Motorboat Expert

Independent Yachting Magazine

Do you want to buy a wooden Turkish gulet? Think again.

Do you want to buy a wooden Turkish gulet? Think again.

Updated on May 31st, 2024

Have you been offered to buy a Turkish wooden gulet for a ridiculous amount of money? Well, this could be the worst purchase of your life. As much as you love the abundance of wood on the boat and the beautiful finishes, there’s a reason why gulets have such a low price tag for their hefty size. In fairness, it should be noted that there are very seaworthy and even reliable Turkish sailboats, but here we are talking only about cheap mass-produced wooden yachts.

The word “gulet” was borrowed by the Turks from the Italians, who borrowed it from the French, who borrowed it from the Celts. In general, a gulet is the name of only one small class of ships being built on the eastern coast of the Mediterranean, mainly, of course, in Turkey. In addition to them, there are other traditional wooden types of similar boats, closer to the usual European schooners, but we all call them gulets.

Gulets, built primarily from pine, boast their superb appearance, giving the deceptive impression that they are built from mahogany. The abundance of beautifully carved lacquered wood details and rich finishes of these yachts are very popular with tourists and charter clients. In fact, gulets do an excellent job of making short trips along the coastline in fine, calm weather.

Wait, why in calm weather, you ask, is a gulet a sailboat? Well, masts also appeal to yacht renters. Rather, we can say that a gulet is a motorsailer. However, on gulets built specifically for charter, it is best never to raise the sails. If the wind suddenly blows, it will be simply dangerous and the gulet runs the risk of quickly turning into a turtle. However, even if this does not happen, then one should not expect that a yacht, with a hull similar to a heavy barge, will be acceptable to sail. To prevent capsizing, the holds are stuffed with heavy metal and other ballast, which further exacerbates the problem of using sails.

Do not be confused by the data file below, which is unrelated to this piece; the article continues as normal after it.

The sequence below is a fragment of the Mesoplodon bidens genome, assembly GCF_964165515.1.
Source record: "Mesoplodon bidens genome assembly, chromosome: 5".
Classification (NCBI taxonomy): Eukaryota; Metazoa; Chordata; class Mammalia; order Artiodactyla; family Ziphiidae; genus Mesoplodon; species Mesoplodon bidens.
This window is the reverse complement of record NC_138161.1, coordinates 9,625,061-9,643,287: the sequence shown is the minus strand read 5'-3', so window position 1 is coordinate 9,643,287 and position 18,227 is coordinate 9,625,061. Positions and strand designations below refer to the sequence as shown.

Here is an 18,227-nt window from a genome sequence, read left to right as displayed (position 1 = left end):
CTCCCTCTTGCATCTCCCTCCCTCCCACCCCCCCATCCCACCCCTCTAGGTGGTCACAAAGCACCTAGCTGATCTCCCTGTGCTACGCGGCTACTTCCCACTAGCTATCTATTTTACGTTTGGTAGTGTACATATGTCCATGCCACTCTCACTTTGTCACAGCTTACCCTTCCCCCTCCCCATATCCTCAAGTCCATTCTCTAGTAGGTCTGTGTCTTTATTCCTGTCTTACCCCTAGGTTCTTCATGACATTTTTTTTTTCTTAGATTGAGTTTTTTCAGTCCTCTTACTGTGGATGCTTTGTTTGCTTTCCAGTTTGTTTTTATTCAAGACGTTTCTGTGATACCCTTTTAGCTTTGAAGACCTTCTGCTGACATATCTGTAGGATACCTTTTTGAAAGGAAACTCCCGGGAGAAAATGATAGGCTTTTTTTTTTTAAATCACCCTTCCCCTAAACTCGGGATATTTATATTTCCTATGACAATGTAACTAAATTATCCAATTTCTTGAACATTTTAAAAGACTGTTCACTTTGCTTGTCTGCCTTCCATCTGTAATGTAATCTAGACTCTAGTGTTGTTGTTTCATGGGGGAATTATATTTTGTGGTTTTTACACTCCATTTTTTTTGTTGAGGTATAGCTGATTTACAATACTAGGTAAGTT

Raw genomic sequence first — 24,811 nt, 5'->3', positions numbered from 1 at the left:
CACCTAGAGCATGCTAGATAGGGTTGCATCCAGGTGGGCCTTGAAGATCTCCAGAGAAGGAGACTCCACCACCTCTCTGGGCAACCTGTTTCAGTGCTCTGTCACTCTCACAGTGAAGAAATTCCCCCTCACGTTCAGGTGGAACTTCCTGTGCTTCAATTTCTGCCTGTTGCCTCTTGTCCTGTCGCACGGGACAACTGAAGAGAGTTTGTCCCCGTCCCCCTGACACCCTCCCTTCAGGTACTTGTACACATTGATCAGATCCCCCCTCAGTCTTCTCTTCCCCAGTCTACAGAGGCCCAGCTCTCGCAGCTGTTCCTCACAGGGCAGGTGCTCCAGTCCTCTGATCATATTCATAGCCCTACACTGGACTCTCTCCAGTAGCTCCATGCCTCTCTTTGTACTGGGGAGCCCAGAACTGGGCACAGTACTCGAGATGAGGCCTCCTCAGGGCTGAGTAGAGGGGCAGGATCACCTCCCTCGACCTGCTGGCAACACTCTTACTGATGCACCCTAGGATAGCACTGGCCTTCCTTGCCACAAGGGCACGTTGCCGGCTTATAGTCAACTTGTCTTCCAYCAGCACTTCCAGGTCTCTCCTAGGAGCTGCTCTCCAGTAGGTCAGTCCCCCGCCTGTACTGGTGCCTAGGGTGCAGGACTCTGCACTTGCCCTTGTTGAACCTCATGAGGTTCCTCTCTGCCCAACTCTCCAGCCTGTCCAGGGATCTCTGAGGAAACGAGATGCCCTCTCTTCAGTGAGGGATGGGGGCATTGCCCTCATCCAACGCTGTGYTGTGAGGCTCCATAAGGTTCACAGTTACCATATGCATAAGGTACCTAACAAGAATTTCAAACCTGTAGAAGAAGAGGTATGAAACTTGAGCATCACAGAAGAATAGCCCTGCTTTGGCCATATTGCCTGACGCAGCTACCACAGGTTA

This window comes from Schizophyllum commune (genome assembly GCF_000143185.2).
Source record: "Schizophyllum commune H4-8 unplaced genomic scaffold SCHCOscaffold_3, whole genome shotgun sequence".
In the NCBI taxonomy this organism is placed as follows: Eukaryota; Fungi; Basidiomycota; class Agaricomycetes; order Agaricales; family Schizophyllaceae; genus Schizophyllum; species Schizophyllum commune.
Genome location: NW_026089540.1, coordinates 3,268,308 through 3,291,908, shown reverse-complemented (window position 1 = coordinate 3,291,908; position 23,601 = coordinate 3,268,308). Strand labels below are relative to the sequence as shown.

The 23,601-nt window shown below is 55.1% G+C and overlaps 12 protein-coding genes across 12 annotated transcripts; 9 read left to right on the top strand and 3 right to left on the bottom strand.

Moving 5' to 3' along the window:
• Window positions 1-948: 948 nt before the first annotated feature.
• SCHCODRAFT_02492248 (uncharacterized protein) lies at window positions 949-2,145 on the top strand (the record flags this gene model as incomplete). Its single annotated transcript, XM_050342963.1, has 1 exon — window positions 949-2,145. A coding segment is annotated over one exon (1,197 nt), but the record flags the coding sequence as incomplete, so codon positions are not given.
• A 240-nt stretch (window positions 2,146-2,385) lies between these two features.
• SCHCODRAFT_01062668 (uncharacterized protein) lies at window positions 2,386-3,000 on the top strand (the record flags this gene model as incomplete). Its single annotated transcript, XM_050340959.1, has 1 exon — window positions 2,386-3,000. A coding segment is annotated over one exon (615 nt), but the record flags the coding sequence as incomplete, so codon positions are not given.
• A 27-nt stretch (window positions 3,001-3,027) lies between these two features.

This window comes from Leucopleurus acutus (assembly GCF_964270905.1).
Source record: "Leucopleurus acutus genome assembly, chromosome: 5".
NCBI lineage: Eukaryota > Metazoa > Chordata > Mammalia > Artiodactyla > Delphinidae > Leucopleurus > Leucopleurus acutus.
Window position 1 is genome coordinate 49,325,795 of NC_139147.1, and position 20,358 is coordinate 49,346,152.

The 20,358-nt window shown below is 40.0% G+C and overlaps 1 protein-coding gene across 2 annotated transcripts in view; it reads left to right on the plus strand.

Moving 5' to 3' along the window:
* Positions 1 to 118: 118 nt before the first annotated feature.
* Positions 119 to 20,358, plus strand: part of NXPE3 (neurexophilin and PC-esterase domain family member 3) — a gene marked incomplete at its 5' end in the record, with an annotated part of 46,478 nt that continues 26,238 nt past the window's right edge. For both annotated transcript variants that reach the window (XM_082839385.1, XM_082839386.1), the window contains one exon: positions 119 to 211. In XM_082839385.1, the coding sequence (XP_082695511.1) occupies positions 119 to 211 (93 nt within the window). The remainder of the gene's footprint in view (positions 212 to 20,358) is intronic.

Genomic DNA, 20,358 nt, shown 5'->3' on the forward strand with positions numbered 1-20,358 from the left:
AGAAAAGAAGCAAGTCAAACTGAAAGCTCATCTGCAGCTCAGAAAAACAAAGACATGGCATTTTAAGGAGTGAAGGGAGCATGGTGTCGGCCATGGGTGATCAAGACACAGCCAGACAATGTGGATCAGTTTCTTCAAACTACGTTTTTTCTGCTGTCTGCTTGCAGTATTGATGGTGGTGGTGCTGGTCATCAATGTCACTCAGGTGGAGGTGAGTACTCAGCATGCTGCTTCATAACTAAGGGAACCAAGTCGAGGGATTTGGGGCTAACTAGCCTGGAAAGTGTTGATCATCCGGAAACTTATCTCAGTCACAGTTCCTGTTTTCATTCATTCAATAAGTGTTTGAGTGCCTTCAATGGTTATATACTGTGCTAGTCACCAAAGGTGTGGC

However, the real problem with gulets is not that they have an extremely low seaworthiness and cannot go to the open sea, but that their maintenance is a real headache for the owners. Wooden yachts initially require special attention, time and financial costs, and gulets, in principle, are not distinguished by high quality wood and construction technology. There are excellent quality wooden schooners being built in Turkey for European customers, but in general this is an exception.

The wood will rot constantly. Not only will this create a huge hole in your budget, but it will also make sailing unsafe. Yes, there are gulets with steel hulls, but the steel itself is not as important as the quality of design and welding. If you want to buy a truly reliable steel yacht, then it is better to turn to trusted shipyards in Northern Europe with an excellent reputation.

To sum it up, we recommend giving up trying to consider cheap wooden gulets as a viable option for your cruises. It will be better and safer for you to buy a real sailing or motor yacht. When you consider the cost of maintaining and reselling boats of popular brands, this can be a much more profitable purchase.

Gulets, being entertaining coastal boats for tourists, perfectly serve as attractions and backgrounds for selfies. And decorative masts are very conducive to this.